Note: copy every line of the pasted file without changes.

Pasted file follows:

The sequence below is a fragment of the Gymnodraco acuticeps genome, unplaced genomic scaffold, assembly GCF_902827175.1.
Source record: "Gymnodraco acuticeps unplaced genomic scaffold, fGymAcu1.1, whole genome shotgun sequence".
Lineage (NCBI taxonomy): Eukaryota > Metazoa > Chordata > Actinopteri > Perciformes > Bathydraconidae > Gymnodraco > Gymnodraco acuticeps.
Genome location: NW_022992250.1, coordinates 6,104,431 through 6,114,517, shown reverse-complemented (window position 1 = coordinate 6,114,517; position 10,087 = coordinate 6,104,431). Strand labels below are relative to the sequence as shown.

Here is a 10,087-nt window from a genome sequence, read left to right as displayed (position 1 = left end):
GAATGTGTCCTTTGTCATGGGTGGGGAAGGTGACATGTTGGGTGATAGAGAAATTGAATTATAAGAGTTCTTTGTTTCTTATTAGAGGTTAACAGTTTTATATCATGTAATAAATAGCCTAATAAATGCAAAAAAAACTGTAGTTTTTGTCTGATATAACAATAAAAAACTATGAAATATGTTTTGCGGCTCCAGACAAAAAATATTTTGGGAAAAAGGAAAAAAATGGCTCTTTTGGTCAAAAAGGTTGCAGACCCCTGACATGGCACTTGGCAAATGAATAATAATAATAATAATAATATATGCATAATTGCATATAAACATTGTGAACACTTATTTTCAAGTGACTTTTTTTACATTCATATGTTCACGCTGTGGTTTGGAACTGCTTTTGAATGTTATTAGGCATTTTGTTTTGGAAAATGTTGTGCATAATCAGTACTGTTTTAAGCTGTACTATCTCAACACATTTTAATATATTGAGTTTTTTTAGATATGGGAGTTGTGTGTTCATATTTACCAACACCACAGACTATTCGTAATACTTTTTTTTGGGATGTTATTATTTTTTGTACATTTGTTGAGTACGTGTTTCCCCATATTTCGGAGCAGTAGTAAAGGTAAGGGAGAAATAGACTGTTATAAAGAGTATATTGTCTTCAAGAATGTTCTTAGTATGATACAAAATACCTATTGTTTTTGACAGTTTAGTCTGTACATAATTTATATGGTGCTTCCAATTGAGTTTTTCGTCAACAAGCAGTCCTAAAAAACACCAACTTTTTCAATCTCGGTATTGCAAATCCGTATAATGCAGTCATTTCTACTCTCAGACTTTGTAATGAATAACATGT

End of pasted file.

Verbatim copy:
The sequence below is a fragment of the Gymnodraco acuticeps genome, unplaced genomic scaffold, assembly GCF_902827175.1.
Source record: "Gymnodraco acuticeps unplaced genomic scaffold, fGymAcu1.1, whole genome shotgun sequence".
Lineage (NCBI taxonomy): Eukaryota > Metazoa > Chordata > Actinopteri > Perciformes > Bathydraconidae > Gymnodraco > Gymnodraco acuticeps.
Genome location: NW_022992250.1, coordinates 6,104,431 through 6,114,517, shown reverse-complemented (window position 1 = coordinate 6,114,517; position 10,087 = coordinate 6,104,431). Strand labels below are relative to the sequence as shown.

Here is a 10,087-nt window from a genome sequence, read left to right as displayed (position 1 = left end):
GAATGTGTCCTTTGTCATGGGTGGGGAAGGTGACATGTTGGGTGATAGAGAAATTGAATTATAAGAGTTCTTTGTTTCTTATTAGAGGTTAACAGTTTTATATCATGTAATAAATAGCCTAATAAATGCAAAAAAAACTGTAGTTTTTGTCTGATATAACAATAAAAAACTATGAAATATGTTTTGCGGCTCCAGACAAAAAATATTTTGGGAAAAAGGAAAAAAATGGCTCTTTTGGTCAAAAAGGTTGCAGACCCCTGACATGGCACTTGGCAAATGAATAATAATAATAATAATAATATATGCATAATTGCATATAAACATTGTGAACACTTATTTTCAAGTGACTTTTTTTACATTCATATGTTCACGCTGTGGTTTGGAACTGCTTTTGAATGTTATTAGGCATTTTGTTTTGGAAAATGTTGTGCATAATCAGTACTGTTTTAAGCTGTACTATCTCAACACATTTTAATATATTGAGTTTTTTTAGATATGGGAGTTGTGTGTTCATATTTACCAACACCACAGACTATTCGTAATACTTTTTTTTGGGATGTTATTATTTTTTGTACATTTGTTGAGTACGTGTTTCCCCATATTTCGGAGCAGTAGTAAAGGTAAGGGAGAAATAGACTGTTATAAAGAGTATATTGTCTTCAAGAATGTTCTTAGTATGATACAAAATACCTATTGTTTTTGACAGTTTAGTCTGTACATAATTTATATGGTGCTTCCAATTGAGTTTTTCGTCAACAAGCAGTCCTAAAAAACACCAACTTTTTCAATCTCGGTATTGCAAATCCGTATAATGCAGTCATTTCTACTCTCAGACTTTGTAATGAATAACATGT